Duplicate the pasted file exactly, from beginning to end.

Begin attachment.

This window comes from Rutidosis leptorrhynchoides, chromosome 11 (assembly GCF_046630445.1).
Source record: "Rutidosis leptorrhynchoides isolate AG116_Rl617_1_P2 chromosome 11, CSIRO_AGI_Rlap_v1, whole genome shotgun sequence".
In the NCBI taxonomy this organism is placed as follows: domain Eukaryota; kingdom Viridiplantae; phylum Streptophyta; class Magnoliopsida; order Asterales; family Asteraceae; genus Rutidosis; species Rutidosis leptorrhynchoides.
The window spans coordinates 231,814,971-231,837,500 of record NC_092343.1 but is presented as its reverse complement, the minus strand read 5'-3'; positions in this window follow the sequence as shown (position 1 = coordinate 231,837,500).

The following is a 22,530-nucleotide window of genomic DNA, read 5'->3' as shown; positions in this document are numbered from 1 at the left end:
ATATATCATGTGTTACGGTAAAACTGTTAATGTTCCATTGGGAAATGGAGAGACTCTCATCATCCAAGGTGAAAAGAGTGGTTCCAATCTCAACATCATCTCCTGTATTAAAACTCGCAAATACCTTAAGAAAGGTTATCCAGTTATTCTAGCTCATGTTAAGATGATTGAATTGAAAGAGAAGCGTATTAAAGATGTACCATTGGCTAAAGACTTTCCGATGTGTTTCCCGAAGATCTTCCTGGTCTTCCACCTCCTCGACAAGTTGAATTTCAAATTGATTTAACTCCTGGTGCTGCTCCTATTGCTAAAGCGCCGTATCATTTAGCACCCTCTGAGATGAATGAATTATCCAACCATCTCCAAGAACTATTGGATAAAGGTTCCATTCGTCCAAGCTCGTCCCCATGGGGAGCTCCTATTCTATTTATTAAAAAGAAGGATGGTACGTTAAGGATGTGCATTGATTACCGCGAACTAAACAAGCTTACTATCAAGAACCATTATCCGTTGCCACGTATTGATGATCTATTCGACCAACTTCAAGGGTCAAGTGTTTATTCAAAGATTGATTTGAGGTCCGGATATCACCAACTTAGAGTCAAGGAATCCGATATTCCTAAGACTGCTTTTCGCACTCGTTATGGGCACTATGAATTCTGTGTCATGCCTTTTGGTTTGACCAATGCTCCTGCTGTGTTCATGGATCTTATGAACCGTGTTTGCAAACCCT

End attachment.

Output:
This window comes from Rutidosis leptorrhynchoides, chromosome 11 (assembly GCF_046630445.1).
Source record: "Rutidosis leptorrhynchoides isolate AG116_Rl617_1_P2 chromosome 11, CSIRO_AGI_Rlap_v1, whole genome shotgun sequence".
In the NCBI taxonomy this organism is placed as follows: domain Eukaryota; kingdom Viridiplantae; phylum Streptophyta; class Magnoliopsida; order Asterales; family Asteraceae; genus Rutidosis; species Rutidosis leptorrhynchoides.
The window spans coordinates 231,814,971-231,837,500 of record NC_092343.1 but is presented as its reverse complement, the minus strand read 5'-3'; positions in this window follow the sequence as shown (position 1 = coordinate 231,837,500).

The following is a 22,530-nucleotide window of genomic DNA, read 5'->3' as shown; positions in this document are numbered from 1 at the left end:
ATATATCATGTGTTACGGTAAAACTGTTAATGTTCCATTGGGAAATGGAGAGACTCTCATCATCCAAGGTGAAAAGAGTGGTTCCAATCTCAACATCATCTCCTGTATTAAAACTCGCAAATACCTTAAGAAAGGTTATCCAGTTATTCTAGCTCATGTTAAGATGATTGAATTGAAAGAGAAGCGTATTAAAGATGTACCATTGGCTAAAGACTTTCCGATGTGTTTCCCGAAGATCTTCCTGGTCTTCCACCTCCTCGACAAGTTGAATTTCAAATTGATTTAACTCCTGGTGCTGCTCCTATTGCTAAAGCGCCGTATCATTTAGCACCCTCTGAGATGAATGAATTATCCAACCATCTCCAAGAACTATTGGATAAAGGTTCCATTCGTCCAAGCTCGTCCCCATGGGGAGCTCCTATTCTATTTATTAAAAAGAAGGATGGTACGTTAAGGATGTGCATTGATTACCGCGAACTAAACAAGCTTACTATCAAGAACCATTATCCGTTGCCACGTATTGATGATCTATTCGACCAACTTCAAGGGTCAAGTGTTTATTCAAAGATTGATTTGAGGTCCGGATATCACCAACTTAGAGTCAAGGAATCCGATATTCCTAAGACTGCTTTTCGCACTCGTTATGGGCACTATGAATTCTGTGTCATGCCTTTTGGTTTGACCAATGCTCCTGCTGTGTTCATGGATCTTATGAACCGTGTTTGCAAACCCT